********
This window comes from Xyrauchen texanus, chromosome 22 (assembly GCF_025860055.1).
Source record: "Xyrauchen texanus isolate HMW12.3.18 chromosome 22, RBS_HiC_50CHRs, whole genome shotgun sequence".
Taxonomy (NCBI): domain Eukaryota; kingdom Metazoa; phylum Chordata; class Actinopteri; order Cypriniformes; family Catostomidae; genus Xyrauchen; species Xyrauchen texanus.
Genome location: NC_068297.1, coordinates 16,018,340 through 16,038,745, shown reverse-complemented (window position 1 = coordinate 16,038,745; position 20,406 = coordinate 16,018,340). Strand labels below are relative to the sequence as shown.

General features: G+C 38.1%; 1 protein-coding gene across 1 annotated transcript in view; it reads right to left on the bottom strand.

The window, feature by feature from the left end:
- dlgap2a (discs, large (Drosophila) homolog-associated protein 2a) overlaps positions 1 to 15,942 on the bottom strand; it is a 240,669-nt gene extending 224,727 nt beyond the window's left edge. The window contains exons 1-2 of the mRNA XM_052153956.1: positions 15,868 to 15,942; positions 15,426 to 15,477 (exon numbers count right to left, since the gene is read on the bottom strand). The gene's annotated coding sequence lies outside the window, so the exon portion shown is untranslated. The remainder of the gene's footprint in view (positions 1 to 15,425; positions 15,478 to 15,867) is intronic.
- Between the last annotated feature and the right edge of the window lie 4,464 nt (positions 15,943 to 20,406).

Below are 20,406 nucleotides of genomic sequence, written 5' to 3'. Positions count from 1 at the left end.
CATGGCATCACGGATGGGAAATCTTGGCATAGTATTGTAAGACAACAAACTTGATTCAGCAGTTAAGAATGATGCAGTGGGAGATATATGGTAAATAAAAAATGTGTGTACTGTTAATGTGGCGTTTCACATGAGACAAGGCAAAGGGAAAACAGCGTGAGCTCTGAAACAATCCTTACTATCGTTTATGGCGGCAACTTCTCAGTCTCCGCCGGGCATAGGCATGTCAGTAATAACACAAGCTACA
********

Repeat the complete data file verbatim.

This window comes from Xyrauchen texanus, chromosome 22 (assembly GCF_025860055.1).
Source record: "Xyrauchen texanus isolate HMW12.3.18 chromosome 22, RBS_HiC_50CHRs, whole genome shotgun sequence".
Taxonomy (NCBI): domain Eukaryota; kingdom Metazoa; phylum Chordata; class Actinopteri; order Cypriniformes; family Catostomidae; genus Xyrauchen; species Xyrauchen texanus.
Genome location: NC_068297.1, coordinates 16,018,340 through 16,038,745, shown reverse-complemented (window position 1 = coordinate 16,038,745; position 20,406 = coordinate 16,018,340). Strand labels below are relative to the sequence as shown.

General features: G+C 38.1%; 1 protein-coding gene across 1 annotated transcript in view; it reads right to left on the bottom strand.

The window, feature by feature from the left end:
- dlgap2a (discs, large (Drosophila) homolog-associated protein 2a) overlaps positions 1 to 15,942 on the bottom strand; it is a 240,669-nt gene extending 224,727 nt beyond the window's left edge. The window contains exons 1-2 of the mRNA XM_052153956.1: positions 15,868 to 15,942; positions 15,426 to 15,477 (exon numbers count right to left, since the gene is read on the bottom strand). The gene's annotated coding sequence lies outside the window, so the exon portion shown is untranslated. The remainder of the gene's footprint in view (positions 1 to 15,425; positions 15,478 to 15,867) is intronic.
- Between the last annotated feature and the right edge of the window lie 4,464 nt (positions 15,943 to 20,406).

Below are 20,406 nucleotides of genomic sequence, written 5' to 3'. Positions count from 1 at the left end.
CATGGCATCACGGATGGGAAATCTTGGCATAGTATTGTAAGACAACAAACTTGATTCAGCAGTTAAGAATGATGCAGTGGGAGATATATGGTAAATAAAAAATGTGTGTACTGTTAATGTGGCGTTTCACATGAGACAAGGCAAAGGGAAAACAGCGTGAGCTCTGAAACAATCCTTACTATCGTTTATGGCGGCAACTTCTCAGTCTCCGCCGGGCATAGGCATGTCAGTAATAACACAAGCTACA